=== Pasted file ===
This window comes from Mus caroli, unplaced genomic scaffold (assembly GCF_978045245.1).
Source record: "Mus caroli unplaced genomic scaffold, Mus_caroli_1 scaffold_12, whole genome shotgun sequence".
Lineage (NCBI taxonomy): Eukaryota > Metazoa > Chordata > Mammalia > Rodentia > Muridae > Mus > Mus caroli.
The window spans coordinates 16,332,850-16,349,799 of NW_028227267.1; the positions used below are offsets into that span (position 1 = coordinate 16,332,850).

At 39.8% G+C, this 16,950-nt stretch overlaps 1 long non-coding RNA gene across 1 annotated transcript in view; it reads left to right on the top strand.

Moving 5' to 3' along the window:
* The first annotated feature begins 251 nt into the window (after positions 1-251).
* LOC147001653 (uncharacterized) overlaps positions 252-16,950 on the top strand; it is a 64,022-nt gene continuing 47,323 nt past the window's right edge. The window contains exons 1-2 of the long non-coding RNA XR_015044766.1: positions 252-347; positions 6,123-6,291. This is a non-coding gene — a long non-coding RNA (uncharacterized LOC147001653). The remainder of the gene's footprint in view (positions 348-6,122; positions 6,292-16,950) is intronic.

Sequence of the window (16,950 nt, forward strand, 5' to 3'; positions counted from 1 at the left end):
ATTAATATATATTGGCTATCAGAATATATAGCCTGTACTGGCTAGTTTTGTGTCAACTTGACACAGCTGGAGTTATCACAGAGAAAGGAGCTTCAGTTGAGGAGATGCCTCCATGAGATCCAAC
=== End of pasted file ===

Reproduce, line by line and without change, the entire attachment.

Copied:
This window comes from Mus caroli, unplaced genomic scaffold (assembly GCF_978045245.1).
Source record: "Mus caroli unplaced genomic scaffold, Mus_caroli_1 scaffold_12, whole genome shotgun sequence".
Lineage (NCBI taxonomy): Eukaryota > Metazoa > Chordata > Mammalia > Rodentia > Muridae > Mus > Mus caroli.
The window spans coordinates 16,332,850-16,349,799 of NW_028227267.1; the positions used below are offsets into that span (position 1 = coordinate 16,332,850).

At 39.8% G+C, this 16,950-nt stretch overlaps 1 long non-coding RNA gene across 1 annotated transcript in view; it reads left to right on the top strand.

Moving 5' to 3' along the window:
* The first annotated feature begins 251 nt into the window (after positions 1-251).
* LOC147001653 (uncharacterized) overlaps positions 252-16,950 on the top strand; it is a 64,022-nt gene continuing 47,323 nt past the window's right edge. The window contains exons 1-2 of the long non-coding RNA XR_015044766.1: positions 252-347; positions 6,123-6,291. This is a non-coding gene — a long non-coding RNA (uncharacterized LOC147001653). The remainder of the gene's footprint in view (positions 348-6,122; positions 6,292-16,950) is intronic.

Sequence of the window (16,950 nt, forward strand, 5' to 3'; positions counted from 1 at the left end):
ATTAATATATATTGGCTATCAGAATATATAGCCTGTACTGGCTAGTTTTGTGTCAACTTGACACAGCTGGAGTTATCACAGAGAAAGGAGCTTCAGTTGAGGAGATGCCTCCATGAGATCCAAC